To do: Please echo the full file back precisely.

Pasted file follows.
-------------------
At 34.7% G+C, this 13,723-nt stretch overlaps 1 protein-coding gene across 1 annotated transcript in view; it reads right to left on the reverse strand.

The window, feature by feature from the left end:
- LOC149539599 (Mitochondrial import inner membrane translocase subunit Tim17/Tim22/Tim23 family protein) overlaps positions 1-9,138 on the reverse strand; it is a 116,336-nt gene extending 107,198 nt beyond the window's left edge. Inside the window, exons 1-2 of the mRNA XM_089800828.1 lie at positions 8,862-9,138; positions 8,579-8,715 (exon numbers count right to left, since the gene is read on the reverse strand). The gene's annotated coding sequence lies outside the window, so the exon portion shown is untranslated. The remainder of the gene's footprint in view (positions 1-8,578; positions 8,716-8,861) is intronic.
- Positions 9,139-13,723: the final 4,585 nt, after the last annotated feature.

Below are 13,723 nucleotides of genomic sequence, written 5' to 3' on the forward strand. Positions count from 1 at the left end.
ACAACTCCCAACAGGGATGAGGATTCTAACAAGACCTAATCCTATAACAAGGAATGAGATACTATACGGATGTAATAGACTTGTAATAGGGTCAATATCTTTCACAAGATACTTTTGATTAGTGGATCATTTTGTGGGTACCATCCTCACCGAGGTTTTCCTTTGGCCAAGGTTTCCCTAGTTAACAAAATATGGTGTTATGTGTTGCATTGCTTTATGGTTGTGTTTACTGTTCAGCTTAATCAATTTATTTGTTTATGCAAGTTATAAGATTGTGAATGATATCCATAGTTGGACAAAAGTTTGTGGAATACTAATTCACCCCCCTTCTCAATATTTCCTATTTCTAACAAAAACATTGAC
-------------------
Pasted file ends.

At 34.7% G+C, this 13,723-nt stretch overlaps 1 protein-coding gene across 1 annotated transcript in view; it reads right to left on the reverse strand.

The window, feature by feature from the left end:
- LOC149539599 (Mitochondrial import inner membrane translocase subunit Tim17/Tim22/Tim23 family protein) overlaps positions 1-9,138 on the reverse strand; it is a 116,336-nt gene extending 107,198 nt beyond the window's left edge. Inside the window, exons 1-2 of the mRNA XM_089800828.1 lie at positions 8,862-9,138; positions 8,579-8,715 (exon numbers count right to left, since the gene is read on the reverse strand). The gene's annotated coding sequence lies outside the window, so the exon portion shown is untranslated. The remainder of the gene's footprint in view (positions 1-8,578; positions 8,716-8,861) is intronic.
- Positions 9,139-13,723: the final 4,585 nt, after the last annotated feature.

Below are 13,723 nucleotides of genomic sequence, written 5' to 3' on the forward strand. Positions count from 1 at the left end.
ACAACTCCCAACAGGGATGAGGATTCTAACAAGACCTAATCCTATAACAAGGAATGAGATACTATACGGATGTAATAGACTTGTAATAGGGTCAATATCTTTCACAAGATACTTTTGATTAGTGGATCATTTTGTGGGTACCATCCTCACCGAGGTTTTCCTTTGGCCAAGGTTTCCCTAGTTAACAAAATATGGTGTTATGTGTTGCATTGCTTTATGGTTGTGTTTACTGTTCAGCTTAATCAATTTATTTGTTTATGCAAGTTATAAGATTGTGAATGATATCCATAGTTGGACAAAAGTTTGTGGAATACTAATTCACCCCCCTTCTCAATATTTCCTATTTCTAACAAAAACATTGAC